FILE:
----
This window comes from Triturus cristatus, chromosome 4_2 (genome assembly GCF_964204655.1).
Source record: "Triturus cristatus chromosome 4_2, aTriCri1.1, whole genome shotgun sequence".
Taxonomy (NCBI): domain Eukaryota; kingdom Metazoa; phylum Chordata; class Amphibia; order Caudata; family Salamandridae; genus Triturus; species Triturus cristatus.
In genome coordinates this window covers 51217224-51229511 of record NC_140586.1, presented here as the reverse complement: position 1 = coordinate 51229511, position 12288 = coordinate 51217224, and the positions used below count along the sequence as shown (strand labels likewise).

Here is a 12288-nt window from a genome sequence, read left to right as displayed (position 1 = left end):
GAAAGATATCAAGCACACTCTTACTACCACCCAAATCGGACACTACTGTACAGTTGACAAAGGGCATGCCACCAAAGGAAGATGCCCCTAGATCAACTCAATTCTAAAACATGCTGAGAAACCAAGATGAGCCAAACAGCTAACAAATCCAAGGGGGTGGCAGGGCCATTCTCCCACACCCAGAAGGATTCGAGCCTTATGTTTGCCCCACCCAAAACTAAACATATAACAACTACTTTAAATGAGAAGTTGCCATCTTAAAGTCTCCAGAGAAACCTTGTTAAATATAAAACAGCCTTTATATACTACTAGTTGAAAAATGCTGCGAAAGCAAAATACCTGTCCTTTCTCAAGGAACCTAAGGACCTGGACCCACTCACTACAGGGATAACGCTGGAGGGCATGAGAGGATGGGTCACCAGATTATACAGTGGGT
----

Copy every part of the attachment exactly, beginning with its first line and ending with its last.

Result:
This window comes from Triturus cristatus, chromosome 4_2 (genome assembly GCF_964204655.1).
Source record: "Triturus cristatus chromosome 4_2, aTriCri1.1, whole genome shotgun sequence".
Taxonomy (NCBI): domain Eukaryota; kingdom Metazoa; phylum Chordata; class Amphibia; order Caudata; family Salamandridae; genus Triturus; species Triturus cristatus.
In genome coordinates this window covers 51217224-51229511 of record NC_140586.1, presented here as the reverse complement: position 1 = coordinate 51229511, position 12288 = coordinate 51217224, and the positions used below count along the sequence as shown (strand labels likewise).

Here is a 12288-nt window from a genome sequence, read left to right as displayed (position 1 = left end):
GAAAGATATCAAGCACACTCTTACTACCACCCAAATCGGACACTACTGTACAGTTGACAAAGGGCATGCCACCAAAGGAAGATGCCCCTAGATCAACTCAATTCTAAAACATGCTGAGAAACCAAGATGAGCCAAACAGCTAACAAATCCAAGGGGGTGGCAGGGCCATTCTCCCACACCCAGAAGGATTCGAGCCTTATGTTTGCCCCACCCAAAACTAAACATATAACAACTACTTTAAATGAGAAGTTGCCATCTTAAAGTCTCCAGAGAAACCTTGTTAAATATAAAACAGCCTTTATATACTACTAGTTGAAAAATGCTGCGAAAGCAAAATACCTGTCCTTTCTCAAGGAACCTAAGGACCTGGACCCACTCACTACAGGGATAACGCTGGAGGGCATGAGAGGATGGGTCACCAGATTATACAGTGGGT